I oppose the increased pressure to facilitate oil drilling within the United States.

The president has announced that it is his administration’s policy to lower our dependence on foreign oil. I support the president in this policy.

But that does not mean that we forget the lessons of a year ago in the Gulf of Mexico. The BP oil spill showed us that deregulation must be done carefully. During the Bush/Cheney administration, Section 390 of the Energy Policy Act of 2005 dramatically expanded the circumstances under which drilling operations could forgo environmental reviews and be approved almost immediately under so-called “categorical exclusions” from the National Environmental Policy Act.

In the current session of Congress, one new initiative by House Republicans would actually make things worse. It would require the Interior Department to approve or deny permit requests within 60 days or less, after which the permits would be automatically granted.

I don’t understand how members of Congress can forget the price that people of the Gulf Coast states paid, and U.S. taxpayers are still paying for such short-sightedness as was demonstrated in the 2005 Energy Policy Act. We must not repeat these same mistakes.

Two other pending bills would open up the Arctic and the coastal waters off southern California to drilling. I urge our senators to vote against any such measures, which could once again sacrifice the livelihood of thousands of our fellow citizens for a quick fix. It is not worth it!

We need a sensible balance between virtually meaningless regulation and business-killing regulations.

Haven “Ted” Jordan

Cape Elizabeth

Delay in reporting woman’s disappearance disturbing

 

It is disturbing to me that Elena Lozada’s disappearance, though reported by her family to police in July 2010, was not brought to the general public’s attention until December. What was the reason behind this nearly six-month delay?

Since the discovery of her remains in a wooded lot in Northport, Elena’s personal struggles with addiction have been widely publicized, yet questions have not been raised as to why her disappearance was met with such apparent silence.

Let us honor her by putting greater effort in the search for missing persons and lessening the risk of some potential victims falling through the cracks.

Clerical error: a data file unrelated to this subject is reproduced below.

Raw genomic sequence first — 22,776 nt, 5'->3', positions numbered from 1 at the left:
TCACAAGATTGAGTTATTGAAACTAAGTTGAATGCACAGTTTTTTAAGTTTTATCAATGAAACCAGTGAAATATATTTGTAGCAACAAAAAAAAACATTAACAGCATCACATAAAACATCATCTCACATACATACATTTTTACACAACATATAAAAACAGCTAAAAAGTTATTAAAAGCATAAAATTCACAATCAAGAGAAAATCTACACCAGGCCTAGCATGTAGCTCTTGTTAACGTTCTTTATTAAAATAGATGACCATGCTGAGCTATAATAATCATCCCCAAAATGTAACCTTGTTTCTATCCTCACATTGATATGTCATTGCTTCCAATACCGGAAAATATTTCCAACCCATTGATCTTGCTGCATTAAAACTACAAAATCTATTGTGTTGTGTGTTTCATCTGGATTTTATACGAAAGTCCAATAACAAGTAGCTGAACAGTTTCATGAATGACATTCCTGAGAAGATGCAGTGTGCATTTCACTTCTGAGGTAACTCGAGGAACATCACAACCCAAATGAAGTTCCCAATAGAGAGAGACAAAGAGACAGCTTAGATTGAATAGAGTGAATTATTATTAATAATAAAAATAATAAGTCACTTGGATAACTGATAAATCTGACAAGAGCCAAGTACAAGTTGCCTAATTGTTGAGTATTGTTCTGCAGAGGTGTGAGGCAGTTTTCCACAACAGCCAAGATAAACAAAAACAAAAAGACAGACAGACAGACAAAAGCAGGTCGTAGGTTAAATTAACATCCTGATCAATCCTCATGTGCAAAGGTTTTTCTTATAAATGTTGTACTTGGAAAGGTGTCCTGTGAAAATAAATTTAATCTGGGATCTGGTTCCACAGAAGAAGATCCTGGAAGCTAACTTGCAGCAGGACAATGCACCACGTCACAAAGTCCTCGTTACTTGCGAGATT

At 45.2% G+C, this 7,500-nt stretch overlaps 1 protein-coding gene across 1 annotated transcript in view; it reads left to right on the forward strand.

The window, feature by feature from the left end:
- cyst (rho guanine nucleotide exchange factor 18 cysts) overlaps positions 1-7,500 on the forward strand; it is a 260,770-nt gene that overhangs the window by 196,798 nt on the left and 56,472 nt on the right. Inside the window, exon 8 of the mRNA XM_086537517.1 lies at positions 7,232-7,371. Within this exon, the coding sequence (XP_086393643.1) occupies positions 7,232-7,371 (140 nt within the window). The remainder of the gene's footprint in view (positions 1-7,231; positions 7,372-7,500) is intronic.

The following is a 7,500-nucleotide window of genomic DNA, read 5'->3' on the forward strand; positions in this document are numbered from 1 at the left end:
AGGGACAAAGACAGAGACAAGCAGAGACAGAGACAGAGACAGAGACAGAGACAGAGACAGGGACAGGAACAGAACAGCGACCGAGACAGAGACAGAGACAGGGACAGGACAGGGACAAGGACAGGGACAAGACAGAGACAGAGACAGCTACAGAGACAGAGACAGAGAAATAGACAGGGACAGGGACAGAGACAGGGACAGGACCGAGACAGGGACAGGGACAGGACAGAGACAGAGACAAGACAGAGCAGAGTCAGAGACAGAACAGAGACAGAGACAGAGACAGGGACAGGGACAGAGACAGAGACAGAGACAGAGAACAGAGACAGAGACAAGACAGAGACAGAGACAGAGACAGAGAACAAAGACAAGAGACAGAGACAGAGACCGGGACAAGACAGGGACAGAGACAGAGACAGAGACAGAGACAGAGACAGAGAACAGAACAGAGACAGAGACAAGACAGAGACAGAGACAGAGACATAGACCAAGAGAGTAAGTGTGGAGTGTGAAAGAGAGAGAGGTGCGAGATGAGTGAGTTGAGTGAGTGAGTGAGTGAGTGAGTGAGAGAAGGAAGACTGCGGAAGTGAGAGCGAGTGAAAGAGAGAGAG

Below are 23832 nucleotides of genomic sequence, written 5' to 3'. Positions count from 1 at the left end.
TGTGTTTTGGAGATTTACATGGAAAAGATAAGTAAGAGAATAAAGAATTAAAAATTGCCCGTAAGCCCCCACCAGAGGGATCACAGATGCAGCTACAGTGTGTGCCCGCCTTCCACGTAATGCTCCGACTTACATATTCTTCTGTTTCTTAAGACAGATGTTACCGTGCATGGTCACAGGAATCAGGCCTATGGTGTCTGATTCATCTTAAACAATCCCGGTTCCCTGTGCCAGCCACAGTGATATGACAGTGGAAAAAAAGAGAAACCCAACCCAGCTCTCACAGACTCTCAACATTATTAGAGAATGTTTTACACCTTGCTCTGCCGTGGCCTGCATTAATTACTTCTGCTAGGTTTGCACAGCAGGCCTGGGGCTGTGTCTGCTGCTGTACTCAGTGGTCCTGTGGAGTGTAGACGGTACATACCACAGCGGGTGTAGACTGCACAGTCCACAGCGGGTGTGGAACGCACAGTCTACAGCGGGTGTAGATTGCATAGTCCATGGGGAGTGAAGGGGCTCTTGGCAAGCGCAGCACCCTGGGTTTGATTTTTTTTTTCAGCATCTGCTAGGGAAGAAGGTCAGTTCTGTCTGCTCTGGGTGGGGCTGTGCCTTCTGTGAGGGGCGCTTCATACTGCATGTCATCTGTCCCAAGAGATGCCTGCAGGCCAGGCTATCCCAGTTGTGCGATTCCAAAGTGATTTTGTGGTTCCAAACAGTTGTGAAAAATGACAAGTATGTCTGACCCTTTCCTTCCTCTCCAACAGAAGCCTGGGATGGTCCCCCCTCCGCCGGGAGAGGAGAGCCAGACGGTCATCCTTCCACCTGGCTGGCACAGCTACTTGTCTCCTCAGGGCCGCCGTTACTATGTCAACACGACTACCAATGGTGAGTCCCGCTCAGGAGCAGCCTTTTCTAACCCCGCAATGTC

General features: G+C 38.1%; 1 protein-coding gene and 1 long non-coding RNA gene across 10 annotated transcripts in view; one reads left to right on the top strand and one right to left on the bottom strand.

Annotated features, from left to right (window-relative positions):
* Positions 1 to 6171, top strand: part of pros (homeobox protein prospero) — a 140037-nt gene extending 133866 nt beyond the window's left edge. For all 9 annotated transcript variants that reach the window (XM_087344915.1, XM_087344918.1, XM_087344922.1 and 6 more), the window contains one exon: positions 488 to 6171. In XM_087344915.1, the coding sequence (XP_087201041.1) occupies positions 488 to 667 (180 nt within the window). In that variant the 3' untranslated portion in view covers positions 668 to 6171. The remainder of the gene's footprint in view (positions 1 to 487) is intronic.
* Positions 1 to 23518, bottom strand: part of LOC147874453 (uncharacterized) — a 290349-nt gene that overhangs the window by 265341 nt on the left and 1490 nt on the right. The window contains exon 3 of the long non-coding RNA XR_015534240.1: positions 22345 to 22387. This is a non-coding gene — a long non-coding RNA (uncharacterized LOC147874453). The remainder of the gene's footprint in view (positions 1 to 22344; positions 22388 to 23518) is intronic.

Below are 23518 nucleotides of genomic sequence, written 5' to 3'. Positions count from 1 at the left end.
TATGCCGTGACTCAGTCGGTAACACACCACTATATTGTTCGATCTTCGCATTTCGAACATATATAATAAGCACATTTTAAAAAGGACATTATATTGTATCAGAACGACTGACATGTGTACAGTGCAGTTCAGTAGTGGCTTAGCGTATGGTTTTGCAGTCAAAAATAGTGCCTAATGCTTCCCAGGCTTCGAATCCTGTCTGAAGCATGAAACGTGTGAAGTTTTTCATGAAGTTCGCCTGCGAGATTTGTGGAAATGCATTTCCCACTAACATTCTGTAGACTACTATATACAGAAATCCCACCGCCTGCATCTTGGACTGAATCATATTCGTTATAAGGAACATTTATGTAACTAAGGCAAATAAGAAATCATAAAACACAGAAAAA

Alyce Ornella

Harpswell

Why do PUC regulators disparage consumer needs?

 

It’s interesting to see that the Public Utilities Commission again ruled against Maine consumers. The high costs of opting out of smart meters will just increase the Spanish-owned CMP’s profits and be prohibitive to those of us who want to opt out.

I don’t know what’s wrong with our politicians who think the electronics industry needs to be guaranteed a monopoly. Why should we be filling up our landfills with perfectly good meters?

Except for a blown fuse, I’ve never had any problem with mine.

The federal government generously spends our money under the guise of “stimulus” to buy a foreign-made product (and stimulate their economy at our expense), a product that has unanswered health questions and has not been proven to hold up as long as the mechanical meters.

I’ve also not seen anything that says that they won’t get their electronics fried if lightning strikes nearby. Given what it costs to maintain our other electronics, just think of the money we’ll spend having to replace the expensive meters.

It’s time for those who appoint members to the PUC to make sure that the nominees have a little common sense.

Patricia Bernard

Portland

Spending on civic center not good use of tax money

 

Jay York made a good point in his April 27 letter concerning the $28 million bond for renovations to the Cumberland County Civic Center.

I will also be voting against the renovations unless I hear a far more convincing argument about why we should spend all that money to subsidize the hockey team and some concert-goers.

Will the civic center make a profit after the renovations? Probably not, and we will be stuck paying off the debt again.

In the same issue of the paper we hear that Fred Forsley wants to build a convention center and hotel around his brewery, and now the Red Claws owners have their own plans.

I say more power to them, go for it, but do it with your dollars, not with any tax money, be it in tax breaks, sales taxes, etc. If it is so important, so valuable and so in demand it will be profitable, but if not, do not ask for tax dollars to make it work.

It is time to let the market work again and stop spending tax dollars we do not have on everyone’s pet projects.

Spend your own money, not mine.

Richard Prince

South Portland

How many E-ZPasses does it take to fund MTA?

 

It’s time to take a closer look at some basic numbers on a quasi-government organization, the Maine Turnpike Authority, and its actual impact on E-ZPass users.

Taking the annual E-ZPass fee for one user as $234/year ($58.50/quarter,) which allows transit from the Wells through to the Gray exits, this would extrapolate as follows:

51,282 E-ZPass users to pay for the estimated $12 million cost of MTA administrative offices.

5,942 E-ZPass users to pay the annual $1.39 million compensation package for just the top 10 MTA employees.

4,701 E-ZPass users to pay the $1.1 million identified in travel and meal expenses.

2,466 E-ZPass users to pay the $577,000 identified in MTA lobbying efforts.

671 E-ZPass Users to pay for the $157,000 identified in gift certificates.

Let’s not forget, these figures do not include the actual annual operating costs nor the total revenues received by the authority from non-E-ZPass users and our seasonal tourists.

Perhaps a novel idea would be for this governor — who appears to be so concerned about our debt — to take a closer look at these excesses to see how the MTA can better serve our state. Or better yet, have the MTA reduce fares for its users!

Daniel Guay

Kennebunk